“I am woman, hear me roar” – “I am a woman, hear me roar”, with these words begins Helen Reddy’s greatest hit. The sentences were often chanted as a kind of motto by feminists at demonstrations in the 1970s.
Now the Australian singer Helen Reddy has died at the age of 78. Her family announced this on Wednesday. The feminist hymn “I am Woman” made her famous and in 1972 it was a number one hit in the USA. Reddy was the first female artist from Australia to win a Grammy Music Award.
“It is with deep sorrow that we announce the death of our beloved mother, Helen Reddy, on the afternoon of September 29, 2020 in Los Angeles,” wrote their children Traci and Jordan on their mother’s official website.
Born in Melbourne, Reddy won a talent contest in Australia that enabled her to pursue a career in the entertainment business in the United States. With a version of “I Don’t Know How To Love Him” from the musical “Jesus Christ Superstar” she had her first hit in 1971, but the breakthrough came with “I Am Woman”.
The importance of the soft rock song was emphasized by musicians from subsequent generations such as Kathleen Hanna and Courtney Love, who said in interviews that it was their first contact with feminism. In the movie “Sex And The City 2” the stars sing the song on a karaoke night.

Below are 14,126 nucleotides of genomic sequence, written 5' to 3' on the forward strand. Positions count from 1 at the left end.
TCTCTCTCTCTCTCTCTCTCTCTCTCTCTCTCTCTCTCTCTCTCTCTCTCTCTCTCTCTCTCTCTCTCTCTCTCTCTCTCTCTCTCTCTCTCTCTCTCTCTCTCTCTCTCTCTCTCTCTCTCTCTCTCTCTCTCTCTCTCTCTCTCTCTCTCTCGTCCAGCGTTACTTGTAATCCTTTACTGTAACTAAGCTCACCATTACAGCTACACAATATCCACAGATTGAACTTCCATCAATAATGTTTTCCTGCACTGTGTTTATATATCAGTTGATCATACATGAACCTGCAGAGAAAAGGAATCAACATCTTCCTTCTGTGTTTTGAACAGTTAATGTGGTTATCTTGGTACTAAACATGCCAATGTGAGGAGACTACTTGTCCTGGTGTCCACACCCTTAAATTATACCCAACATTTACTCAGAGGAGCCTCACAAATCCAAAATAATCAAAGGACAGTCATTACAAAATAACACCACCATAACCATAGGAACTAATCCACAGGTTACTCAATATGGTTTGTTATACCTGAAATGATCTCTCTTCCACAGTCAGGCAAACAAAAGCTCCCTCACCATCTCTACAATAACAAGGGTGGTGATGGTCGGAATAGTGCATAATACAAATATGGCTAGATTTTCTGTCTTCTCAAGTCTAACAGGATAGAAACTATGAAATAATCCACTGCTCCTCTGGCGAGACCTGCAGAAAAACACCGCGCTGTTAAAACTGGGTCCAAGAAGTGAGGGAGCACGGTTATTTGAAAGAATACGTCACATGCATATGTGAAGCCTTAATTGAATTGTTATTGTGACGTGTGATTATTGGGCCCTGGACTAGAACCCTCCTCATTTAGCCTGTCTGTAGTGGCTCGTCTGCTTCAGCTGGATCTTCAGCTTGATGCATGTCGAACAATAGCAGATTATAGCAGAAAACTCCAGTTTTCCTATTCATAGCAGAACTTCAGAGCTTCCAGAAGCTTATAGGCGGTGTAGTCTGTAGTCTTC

Helen Reddy had numerous other hits in the US, “Delta Dawn” and “Angie Baby” also reached number one on the Billboard charts, “Ain’t No Way To Treat A Lady” and “You And Me Against The World” were further top ten successes. In 1973 and 1974 she was the most commercially successful singer in the world. In Germany, however, it never made it into the charts.
Reddy used her fame as an activist. She told the Canadian radio station CBC Radio in 1972 that she wanted to get into the “hearts and minds” of women. Actress Jamie Lee Curtis said after the news of her death, introducing Helen Reddy at the 2017 women’s march in Los Angeles was “the honor of her life”.
At the height of her fame in the mid-1970s, Helen Reddy also made appearances in feature films. For her role in the “Airport” sequel “Giants in the Sky”, she was even nominated for the junior category of the Golden Globe Awards; she also played the forest ranger in “Elliot, the Schmunzelmonster” (1977).
In the past few years she had disappeared from the spotlight because of dementia. Her life was recently filmed.
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